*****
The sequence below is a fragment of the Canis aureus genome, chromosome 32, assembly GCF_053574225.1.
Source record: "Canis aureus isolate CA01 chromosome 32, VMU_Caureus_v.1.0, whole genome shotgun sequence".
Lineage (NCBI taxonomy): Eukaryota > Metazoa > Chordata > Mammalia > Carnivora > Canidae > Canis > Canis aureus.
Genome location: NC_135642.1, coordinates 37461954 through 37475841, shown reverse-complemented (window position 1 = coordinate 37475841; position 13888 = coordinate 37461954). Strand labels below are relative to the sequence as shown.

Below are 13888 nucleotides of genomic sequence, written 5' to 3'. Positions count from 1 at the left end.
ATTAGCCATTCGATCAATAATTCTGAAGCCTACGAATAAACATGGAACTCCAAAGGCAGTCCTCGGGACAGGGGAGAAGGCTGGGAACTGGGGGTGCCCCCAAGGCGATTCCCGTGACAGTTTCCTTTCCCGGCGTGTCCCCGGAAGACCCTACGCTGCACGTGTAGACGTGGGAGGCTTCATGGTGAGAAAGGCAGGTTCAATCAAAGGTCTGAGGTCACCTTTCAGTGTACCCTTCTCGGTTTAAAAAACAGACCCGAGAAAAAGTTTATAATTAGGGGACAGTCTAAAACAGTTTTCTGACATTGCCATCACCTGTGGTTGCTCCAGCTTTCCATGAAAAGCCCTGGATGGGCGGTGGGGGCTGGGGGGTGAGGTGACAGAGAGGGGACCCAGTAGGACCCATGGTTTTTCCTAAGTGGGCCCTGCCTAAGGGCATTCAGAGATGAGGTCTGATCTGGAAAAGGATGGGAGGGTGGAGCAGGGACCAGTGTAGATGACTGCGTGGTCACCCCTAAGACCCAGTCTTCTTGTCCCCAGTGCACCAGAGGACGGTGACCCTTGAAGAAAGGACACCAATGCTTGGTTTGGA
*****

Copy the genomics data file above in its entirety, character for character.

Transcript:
The sequence below is a fragment of the Canis aureus genome, chromosome 32, assembly GCF_053574225.1.
Source record: "Canis aureus isolate CA01 chromosome 32, VMU_Caureus_v.1.0, whole genome shotgun sequence".
Lineage (NCBI taxonomy): Eukaryota > Metazoa > Chordata > Mammalia > Carnivora > Canidae > Canis > Canis aureus.
Genome location: NC_135642.1, coordinates 37461954 through 37475841, shown reverse-complemented (window position 1 = coordinate 37475841; position 13888 = coordinate 37461954). Strand labels below are relative to the sequence as shown.

Below are 13888 nucleotides of genomic sequence, written 5' to 3'. Positions count from 1 at the left end.
ATTAGCCATTCGATCAATAATTCTGAAGCCTACGAATAAACATGGAACTCCAAAGGCAGTCCTCGGGACAGGGGAGAAGGCTGGGAACTGGGGGTGCCCCCAAGGCGATTCCCGTGACAGTTTCCTTTCCCGGCGTGTCCCCGGAAGACCCTACGCTGCACGTGTAGACGTGGGAGGCTTCATGGTGAGAAAGGCAGGTTCAATCAAAGGTCTGAGGTCACCTTTCAGTGTACCCTTCTCGGTTTAAAAAACAGACCCGAGAAAAAGTTTATAATTAGGGGACAGTCTAAAACAGTTTTCTGACATTGCCATCACCTGTGGTTGCTCCAGCTTTCCATGAAAAGCCCTGGATGGGCGGTGGGGGCTGGGGGGTGAGGTGACAGAGAGGGGACCCAGTAGGACCCATGGTTTTTCCTAAGTGGGCCCTGCCTAAGGGCATTCAGAGATGAGGTCTGATCTGGAAAAGGATGGGAGGGTGGAGCAGGGACCAGTGTAGATGACTGCGTGGTCACCCCTAAGACCCAGTCTTCTTGTCCCCAGTGCACCAGAGGACGGTGACCCTTGAAGAAAGGACACCAATGCTTGGTTTGGA